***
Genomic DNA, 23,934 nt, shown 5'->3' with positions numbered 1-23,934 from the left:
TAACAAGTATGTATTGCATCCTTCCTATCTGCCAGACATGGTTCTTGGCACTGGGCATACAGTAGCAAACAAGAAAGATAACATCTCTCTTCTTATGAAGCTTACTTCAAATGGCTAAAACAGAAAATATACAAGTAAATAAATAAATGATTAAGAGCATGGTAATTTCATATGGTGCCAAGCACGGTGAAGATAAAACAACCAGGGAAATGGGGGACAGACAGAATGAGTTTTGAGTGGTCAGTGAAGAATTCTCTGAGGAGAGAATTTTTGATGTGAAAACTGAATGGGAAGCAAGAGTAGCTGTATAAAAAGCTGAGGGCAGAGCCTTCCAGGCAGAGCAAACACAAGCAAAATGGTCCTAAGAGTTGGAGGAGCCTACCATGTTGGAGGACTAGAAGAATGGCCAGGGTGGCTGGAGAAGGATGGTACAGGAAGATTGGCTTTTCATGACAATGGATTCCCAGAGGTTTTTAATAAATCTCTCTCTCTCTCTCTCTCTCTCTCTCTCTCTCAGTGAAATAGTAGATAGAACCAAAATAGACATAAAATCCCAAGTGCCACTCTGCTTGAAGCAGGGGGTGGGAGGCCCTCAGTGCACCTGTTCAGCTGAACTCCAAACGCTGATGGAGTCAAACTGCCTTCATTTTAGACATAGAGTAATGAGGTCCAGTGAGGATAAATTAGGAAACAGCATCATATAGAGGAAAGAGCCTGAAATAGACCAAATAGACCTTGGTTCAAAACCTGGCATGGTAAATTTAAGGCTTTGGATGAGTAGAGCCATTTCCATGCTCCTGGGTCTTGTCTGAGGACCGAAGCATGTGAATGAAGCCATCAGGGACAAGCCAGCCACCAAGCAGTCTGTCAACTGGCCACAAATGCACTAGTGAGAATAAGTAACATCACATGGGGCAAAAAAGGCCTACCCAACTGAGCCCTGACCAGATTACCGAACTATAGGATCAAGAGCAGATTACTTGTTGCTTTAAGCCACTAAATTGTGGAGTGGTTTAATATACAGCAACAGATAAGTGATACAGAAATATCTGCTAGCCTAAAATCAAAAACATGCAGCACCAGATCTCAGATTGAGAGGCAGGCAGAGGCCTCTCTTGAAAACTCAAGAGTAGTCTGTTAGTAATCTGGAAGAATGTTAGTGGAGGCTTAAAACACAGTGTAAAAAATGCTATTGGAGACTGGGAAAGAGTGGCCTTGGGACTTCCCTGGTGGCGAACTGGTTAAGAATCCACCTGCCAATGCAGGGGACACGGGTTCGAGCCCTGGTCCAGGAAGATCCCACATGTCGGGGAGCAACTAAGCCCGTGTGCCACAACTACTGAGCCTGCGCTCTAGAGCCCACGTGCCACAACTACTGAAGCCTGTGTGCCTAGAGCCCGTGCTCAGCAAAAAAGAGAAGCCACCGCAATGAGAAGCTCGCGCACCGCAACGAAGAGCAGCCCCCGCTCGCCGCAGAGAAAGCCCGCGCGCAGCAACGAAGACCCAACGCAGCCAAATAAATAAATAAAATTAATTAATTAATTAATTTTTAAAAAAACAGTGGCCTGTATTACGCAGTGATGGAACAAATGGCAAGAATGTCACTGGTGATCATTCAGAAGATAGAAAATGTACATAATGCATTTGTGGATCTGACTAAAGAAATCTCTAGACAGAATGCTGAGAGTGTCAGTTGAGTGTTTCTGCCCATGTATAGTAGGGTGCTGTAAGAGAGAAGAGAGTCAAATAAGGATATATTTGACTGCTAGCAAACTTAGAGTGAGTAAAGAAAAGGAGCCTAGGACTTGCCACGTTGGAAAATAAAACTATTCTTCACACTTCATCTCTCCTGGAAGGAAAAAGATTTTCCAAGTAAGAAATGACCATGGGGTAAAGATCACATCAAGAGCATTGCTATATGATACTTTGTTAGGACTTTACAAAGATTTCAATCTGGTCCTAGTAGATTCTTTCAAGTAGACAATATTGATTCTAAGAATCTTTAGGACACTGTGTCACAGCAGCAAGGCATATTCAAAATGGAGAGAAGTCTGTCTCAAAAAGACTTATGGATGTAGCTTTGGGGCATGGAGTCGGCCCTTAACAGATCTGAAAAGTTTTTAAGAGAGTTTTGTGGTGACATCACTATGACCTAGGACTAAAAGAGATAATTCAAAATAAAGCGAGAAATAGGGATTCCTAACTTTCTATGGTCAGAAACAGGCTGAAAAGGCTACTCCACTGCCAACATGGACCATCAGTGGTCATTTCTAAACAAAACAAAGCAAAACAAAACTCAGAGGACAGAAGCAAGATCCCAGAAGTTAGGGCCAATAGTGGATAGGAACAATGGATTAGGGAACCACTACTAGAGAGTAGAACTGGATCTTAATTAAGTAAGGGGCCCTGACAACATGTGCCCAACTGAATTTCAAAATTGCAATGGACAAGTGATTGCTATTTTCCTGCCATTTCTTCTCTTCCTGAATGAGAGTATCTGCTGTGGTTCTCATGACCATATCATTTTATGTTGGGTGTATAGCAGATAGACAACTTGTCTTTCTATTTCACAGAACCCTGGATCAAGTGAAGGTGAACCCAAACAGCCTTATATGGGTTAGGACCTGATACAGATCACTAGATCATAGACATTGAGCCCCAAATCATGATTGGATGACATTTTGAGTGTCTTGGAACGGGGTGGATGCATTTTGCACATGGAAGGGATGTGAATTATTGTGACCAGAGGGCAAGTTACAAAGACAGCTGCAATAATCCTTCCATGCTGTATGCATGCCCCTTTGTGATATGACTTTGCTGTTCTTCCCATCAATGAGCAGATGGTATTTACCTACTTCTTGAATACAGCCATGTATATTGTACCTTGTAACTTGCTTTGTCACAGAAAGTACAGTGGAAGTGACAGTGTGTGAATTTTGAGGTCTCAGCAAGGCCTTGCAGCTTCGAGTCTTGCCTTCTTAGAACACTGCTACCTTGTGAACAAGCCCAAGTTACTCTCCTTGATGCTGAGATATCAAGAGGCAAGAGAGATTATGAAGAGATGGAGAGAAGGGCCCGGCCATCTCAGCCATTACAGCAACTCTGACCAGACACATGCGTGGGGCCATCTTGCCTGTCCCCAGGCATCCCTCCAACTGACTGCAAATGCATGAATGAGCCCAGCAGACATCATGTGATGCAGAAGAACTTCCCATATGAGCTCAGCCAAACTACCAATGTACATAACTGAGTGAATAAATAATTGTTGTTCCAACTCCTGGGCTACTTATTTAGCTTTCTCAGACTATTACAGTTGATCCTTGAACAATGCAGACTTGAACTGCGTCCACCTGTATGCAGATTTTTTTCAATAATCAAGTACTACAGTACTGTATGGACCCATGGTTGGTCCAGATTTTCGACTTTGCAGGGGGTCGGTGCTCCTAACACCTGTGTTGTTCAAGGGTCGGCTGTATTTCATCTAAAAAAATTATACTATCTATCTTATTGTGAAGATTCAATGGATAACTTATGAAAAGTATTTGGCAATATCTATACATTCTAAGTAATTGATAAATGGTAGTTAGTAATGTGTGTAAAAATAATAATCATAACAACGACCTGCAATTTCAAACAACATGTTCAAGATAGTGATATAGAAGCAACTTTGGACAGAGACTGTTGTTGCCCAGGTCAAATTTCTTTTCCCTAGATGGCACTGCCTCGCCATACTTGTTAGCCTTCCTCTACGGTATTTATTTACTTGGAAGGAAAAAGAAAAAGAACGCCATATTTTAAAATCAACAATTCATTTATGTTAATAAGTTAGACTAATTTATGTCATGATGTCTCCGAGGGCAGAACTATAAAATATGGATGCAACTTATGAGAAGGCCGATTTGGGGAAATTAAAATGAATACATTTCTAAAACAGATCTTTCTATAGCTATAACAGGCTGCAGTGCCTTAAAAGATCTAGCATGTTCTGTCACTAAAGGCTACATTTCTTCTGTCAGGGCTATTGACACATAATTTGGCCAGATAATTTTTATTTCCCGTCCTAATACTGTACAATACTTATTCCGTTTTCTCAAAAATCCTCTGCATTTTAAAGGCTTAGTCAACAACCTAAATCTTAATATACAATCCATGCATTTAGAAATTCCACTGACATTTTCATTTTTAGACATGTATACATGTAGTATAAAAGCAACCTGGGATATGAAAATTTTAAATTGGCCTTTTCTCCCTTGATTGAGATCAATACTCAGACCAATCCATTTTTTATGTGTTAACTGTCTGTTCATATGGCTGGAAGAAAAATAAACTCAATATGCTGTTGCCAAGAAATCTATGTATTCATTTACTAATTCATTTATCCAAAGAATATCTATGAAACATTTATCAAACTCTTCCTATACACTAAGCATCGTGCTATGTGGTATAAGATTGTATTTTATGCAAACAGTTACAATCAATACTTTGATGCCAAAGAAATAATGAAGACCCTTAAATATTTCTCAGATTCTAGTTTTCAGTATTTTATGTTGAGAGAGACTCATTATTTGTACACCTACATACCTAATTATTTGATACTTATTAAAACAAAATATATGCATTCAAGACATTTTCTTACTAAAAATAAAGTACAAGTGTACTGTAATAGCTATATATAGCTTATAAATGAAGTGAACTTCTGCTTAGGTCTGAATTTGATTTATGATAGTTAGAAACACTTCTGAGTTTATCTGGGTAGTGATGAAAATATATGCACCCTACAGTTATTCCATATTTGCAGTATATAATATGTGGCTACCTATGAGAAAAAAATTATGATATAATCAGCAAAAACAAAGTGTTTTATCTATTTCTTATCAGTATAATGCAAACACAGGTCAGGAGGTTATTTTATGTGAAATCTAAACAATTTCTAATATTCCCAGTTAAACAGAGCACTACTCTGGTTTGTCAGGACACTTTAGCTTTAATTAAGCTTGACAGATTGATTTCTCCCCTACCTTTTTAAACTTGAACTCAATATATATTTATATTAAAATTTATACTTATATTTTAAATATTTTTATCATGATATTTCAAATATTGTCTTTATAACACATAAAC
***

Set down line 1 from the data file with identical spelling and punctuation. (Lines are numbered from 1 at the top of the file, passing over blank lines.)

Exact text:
Genomic DNA, 23,934 nt, shown 5'->3' with positions numbered 1-23,934 from the left: